Tax information for retired members

Your pension is taxable income. We will deduct federal and provincial income tax from your monthly pension payment.


Deductions from your monthly pension payment

Your pension is taxable income. This means we are required by law to deduct income tax from your gross monthly pension payment. The amount we deduct is based on a single-person rate and the income you receive from BC's College Pension Plan. Your other sources of income may have tax deducted at a different rate. 

The net monthly pension payment is calculated as follows:

  • Your gross pension amount
  • Minus income tax
  • Minus (if applicable) monthly premiums for extended health care, dental and/or Medical Services Plan of BC coverage

The amount of income tax we deduct from your monthly pension payment depends on where you live. Each province and country has its own tax rate. We use the tax rate for your province of residence or, if you live outside Canada, the tax rate for your country of residence, as specified by the Canada Revenue Agency (CRA).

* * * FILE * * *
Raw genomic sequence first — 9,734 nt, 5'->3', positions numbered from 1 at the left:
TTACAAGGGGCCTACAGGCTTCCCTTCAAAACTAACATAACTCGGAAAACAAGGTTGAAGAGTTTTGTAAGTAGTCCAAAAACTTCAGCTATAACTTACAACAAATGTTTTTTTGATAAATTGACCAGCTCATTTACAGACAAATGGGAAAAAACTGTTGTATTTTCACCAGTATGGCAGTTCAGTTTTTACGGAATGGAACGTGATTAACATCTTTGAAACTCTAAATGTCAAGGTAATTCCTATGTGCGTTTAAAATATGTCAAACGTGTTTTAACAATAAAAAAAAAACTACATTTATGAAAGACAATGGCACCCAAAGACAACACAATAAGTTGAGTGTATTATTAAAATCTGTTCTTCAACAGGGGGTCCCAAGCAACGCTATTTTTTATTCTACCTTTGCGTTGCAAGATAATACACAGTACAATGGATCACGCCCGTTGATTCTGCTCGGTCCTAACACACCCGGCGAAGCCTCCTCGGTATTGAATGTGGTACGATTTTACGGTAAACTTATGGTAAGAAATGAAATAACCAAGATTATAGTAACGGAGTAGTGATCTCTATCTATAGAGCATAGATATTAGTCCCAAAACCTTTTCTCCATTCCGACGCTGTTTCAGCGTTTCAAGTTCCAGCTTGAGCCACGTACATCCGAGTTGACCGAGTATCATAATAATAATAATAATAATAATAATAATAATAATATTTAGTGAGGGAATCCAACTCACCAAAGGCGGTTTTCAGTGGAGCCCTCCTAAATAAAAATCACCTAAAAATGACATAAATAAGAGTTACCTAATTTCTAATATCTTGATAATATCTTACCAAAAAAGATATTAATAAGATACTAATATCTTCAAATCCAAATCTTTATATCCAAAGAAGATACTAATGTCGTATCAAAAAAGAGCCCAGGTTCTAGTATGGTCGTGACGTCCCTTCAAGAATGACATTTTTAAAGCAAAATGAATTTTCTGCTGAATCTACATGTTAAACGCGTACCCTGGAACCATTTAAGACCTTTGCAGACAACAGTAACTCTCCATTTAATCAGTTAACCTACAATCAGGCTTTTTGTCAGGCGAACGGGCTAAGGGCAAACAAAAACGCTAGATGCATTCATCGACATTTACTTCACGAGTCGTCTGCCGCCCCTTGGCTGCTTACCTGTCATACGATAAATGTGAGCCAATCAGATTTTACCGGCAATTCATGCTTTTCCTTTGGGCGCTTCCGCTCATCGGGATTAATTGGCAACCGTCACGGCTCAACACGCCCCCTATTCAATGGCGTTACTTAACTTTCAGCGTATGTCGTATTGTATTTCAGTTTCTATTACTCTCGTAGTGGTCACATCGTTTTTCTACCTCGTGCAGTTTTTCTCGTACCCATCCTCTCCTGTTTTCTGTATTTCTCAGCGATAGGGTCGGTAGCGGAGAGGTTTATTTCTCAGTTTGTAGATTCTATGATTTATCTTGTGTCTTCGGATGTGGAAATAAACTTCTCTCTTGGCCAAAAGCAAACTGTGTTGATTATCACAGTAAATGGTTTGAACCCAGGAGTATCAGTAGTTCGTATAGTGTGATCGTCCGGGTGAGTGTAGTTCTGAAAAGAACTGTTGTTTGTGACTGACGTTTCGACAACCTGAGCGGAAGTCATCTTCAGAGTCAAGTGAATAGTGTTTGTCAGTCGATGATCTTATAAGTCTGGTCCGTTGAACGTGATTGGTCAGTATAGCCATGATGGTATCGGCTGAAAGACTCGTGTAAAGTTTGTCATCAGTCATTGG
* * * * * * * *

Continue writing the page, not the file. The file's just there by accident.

Note: The amount we deduct from your monthly pension payment assumes your pension is your only source of income. If you have other sources of income, such as benefits from the Canada Pension Plan or old age security, this could put you in a higher tax bracket and result in more taxes owed.

How to request that we deduct additional tax

You can ask us to deduct more income tax from your monthly pension payment. Send us a written request that includes your full name, signature and three personal identifiers, such as:

  • Person ID (find this on your pension statement)
  • Date of birth
  • Telephone number
  • Address

If you send your request electronically, we don't need your signature. 

As part of your request, please tell us how you want the additional income tax deducted:

  • Total dollar amount
  • Additional dollar amount
  • Total per cent

Income splitting and your pension

You may be able to reduce the total tax you pay by transferring part of your pension income to your spouse   or common-law partner.
 

This process, known as income splitting, allows individuals to allocate a portion of their income to a spouse who has lower earnings. This may create tax savings for couples.

Contact CRA for more details. You may also wish to speak with a financial adviser or accountant to find out if transferring part of your pension income is to your advantage.


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External link for tax information for retired members

Learn more about pension income splitting on the Canada Revenue Agency website: cra-arc.gc.ca